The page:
Pup + update = pupdate! Too corny?
In the last 24 hours, here are some sights and sounds that Tala experienced for the first time: TV, music coming from a stereo, dishwasher, alarm clock, people walking outside (she lived in a very rural area), cars warming up on driveways, and various beeps and clicks from a computer.
She is fascinated by them all! The cutest was the TV. She stood in front of the set, ears way up, cocking her head from side to side, then stood right in front of the speaker, staring. She's not afraid of anything, doesn't freak out, she just looks rapt.
I'm feeling bad for Cody, she's clearly not enjoying any of this yet. Allan reminds me - and rightly so - that it's way too early to make any judgments or pronouncements.
When we first brought Cody home, Clyde, our little terrier mix, beat her up for three solid days. Clyde would jump up and nip at Cody's face; Cody had little pockmarks where she was missing fur all over her face and head. Clyde wouldn't let her eat (we had to feed Cody in the bathroom with the door shut), wouldn't let Cody lie down anywhere in her sight. It was brutal. Then, after three days, Clyde accepted Cody as her slave, and all was well. It takes time, and it simply hasn't been long enough to see how this new pair will shake down.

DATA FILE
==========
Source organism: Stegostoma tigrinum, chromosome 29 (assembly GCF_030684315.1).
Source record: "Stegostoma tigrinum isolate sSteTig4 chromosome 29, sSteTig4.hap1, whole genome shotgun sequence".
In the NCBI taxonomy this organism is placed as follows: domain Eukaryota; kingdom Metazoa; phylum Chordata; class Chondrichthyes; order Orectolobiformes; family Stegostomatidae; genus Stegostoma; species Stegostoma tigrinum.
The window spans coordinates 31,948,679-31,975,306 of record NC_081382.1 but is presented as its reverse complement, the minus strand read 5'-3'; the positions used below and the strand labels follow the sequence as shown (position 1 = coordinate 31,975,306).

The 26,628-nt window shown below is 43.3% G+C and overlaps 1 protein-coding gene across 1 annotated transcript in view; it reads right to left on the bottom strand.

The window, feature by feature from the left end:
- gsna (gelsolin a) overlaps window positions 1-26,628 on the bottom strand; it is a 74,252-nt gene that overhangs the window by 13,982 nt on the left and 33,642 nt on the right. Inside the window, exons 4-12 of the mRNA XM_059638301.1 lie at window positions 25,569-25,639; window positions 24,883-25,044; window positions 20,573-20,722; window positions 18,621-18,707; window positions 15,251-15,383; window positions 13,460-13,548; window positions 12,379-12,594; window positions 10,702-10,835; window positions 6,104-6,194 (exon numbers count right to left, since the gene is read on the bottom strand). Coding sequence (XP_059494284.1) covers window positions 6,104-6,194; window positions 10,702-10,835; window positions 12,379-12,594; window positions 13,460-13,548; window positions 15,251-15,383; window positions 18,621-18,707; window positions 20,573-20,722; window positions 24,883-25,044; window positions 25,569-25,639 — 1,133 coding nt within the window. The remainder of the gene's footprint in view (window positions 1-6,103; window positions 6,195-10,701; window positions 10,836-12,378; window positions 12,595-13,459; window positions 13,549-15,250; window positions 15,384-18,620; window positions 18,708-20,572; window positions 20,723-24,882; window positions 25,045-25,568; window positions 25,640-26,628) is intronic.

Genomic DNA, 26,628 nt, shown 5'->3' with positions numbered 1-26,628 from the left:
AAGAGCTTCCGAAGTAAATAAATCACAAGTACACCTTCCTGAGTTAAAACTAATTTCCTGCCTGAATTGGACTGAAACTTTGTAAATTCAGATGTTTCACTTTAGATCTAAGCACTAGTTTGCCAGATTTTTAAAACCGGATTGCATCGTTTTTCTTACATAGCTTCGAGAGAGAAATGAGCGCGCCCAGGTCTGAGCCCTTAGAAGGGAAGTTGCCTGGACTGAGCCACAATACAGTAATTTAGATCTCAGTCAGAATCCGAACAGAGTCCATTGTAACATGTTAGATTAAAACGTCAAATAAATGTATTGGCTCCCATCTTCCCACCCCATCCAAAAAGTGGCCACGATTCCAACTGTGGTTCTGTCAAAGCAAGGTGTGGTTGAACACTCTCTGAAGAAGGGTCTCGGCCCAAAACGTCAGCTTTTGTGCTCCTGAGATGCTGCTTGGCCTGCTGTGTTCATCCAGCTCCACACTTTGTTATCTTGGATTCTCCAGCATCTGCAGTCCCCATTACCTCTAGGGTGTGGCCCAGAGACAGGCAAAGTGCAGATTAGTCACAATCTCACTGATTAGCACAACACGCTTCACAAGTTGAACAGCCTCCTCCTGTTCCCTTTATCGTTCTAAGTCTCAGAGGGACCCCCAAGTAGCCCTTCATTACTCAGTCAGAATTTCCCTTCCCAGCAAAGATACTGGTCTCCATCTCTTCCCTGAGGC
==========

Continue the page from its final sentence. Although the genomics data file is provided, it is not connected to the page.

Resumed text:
Meanwhile, all these complicated dominance dances are going on, and I suspect many more that are invisible to us. Tala barks in Cody's face a lot, and Cody stands stock-still, baring her teeth, making fierce growling noises. Any of you who have met the sweet, meek Cody would be shocked to see her looking so fierce and feral. It's a good thing we know it's nothing to worry about, cause it looks pretty scary.
Tala also circles around Cody - a wide circle, giving her plenty of room, but always facing her. Round and round she goes with a happy, playful look on her face, then she darts in real fast, makes a swipe at Cody's tail - always the tail, never the face - and darts out again.
This morning in the backyard, Cody showed the first signs of playing with Tala. She was still wary - and afterwards, she resumed her snarling - but it might have been a breakthrough.
On the plus side, they walk on-leash great together. Tala is already comfortable with the Halti, and will sit quietly while we put it on. We're putting her in the crate and leaving her alone for a couple of hours every day, to get her accustomed to that.